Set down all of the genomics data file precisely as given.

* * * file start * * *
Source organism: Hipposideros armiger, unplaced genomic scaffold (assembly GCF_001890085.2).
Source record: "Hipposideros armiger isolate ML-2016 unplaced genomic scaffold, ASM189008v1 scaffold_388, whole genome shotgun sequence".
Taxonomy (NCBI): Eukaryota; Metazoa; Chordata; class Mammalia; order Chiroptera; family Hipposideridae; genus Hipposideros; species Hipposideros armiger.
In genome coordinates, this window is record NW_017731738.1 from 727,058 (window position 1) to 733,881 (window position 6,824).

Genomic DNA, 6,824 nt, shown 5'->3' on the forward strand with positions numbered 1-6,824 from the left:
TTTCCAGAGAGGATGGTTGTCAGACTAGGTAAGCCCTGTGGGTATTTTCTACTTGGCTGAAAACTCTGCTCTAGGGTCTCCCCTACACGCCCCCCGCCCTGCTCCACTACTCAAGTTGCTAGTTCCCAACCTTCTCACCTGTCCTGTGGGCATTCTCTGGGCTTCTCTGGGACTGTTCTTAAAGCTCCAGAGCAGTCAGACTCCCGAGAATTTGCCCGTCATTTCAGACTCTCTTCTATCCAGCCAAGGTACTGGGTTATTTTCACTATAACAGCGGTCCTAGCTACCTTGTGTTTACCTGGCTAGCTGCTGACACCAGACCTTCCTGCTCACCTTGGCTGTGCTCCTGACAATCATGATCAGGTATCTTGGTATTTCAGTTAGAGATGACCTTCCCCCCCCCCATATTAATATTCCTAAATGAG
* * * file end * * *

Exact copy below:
Source organism: Hipposideros armiger, unplaced genomic scaffold (assembly GCF_001890085.2).
Source record: "Hipposideros armiger isolate ML-2016 unplaced genomic scaffold, ASM189008v1 scaffold_388, whole genome shotgun sequence".
Taxonomy (NCBI): Eukaryota; Metazoa; Chordata; class Mammalia; order Chiroptera; family Hipposideridae; genus Hipposideros; species Hipposideros armiger.
In genome coordinates, this window is record NW_017731738.1 from 727,058 (window position 1) to 733,881 (window position 6,824).

Genomic DNA, 6,824 nt, shown 5'->3' on the forward strand with positions numbered 1-6,824 from the left:
TTTCCAGAGAGGATGGTTGTCAGACTAGGTAAGCCCTGTGGGTATTTTCTACTTGGCTGAAAACTCTGCTCTAGGGTCTCCCCTACACGCCCCCCGCCCTGCTCCACTACTCAAGTTGCTAGTTCCCAACCTTCTCACCTGTCCTGTGGGCATTCTCTGGGCTTCTCTGGGACTGTTCTTAAAGCTCCAGAGCAGTCAGACTCCCGAGAATTTGCCCGTCATTTCAGACTCTCTTCTATCCAGCCAAGGTACTGGGTTATTTTCACTATAACAGCGGTCCTAGCTACCTTGTGTTTACCTGGCTAGCTGCTGACACCAGACCTTCCTGCTCACCTTGGCTGTGCTCCTGACAATCATGATCAGGTATCTTGGTATTTCAGTTAGAGATGACCTTCCCCCCCCCCATATTAATATTCCTAAATGAG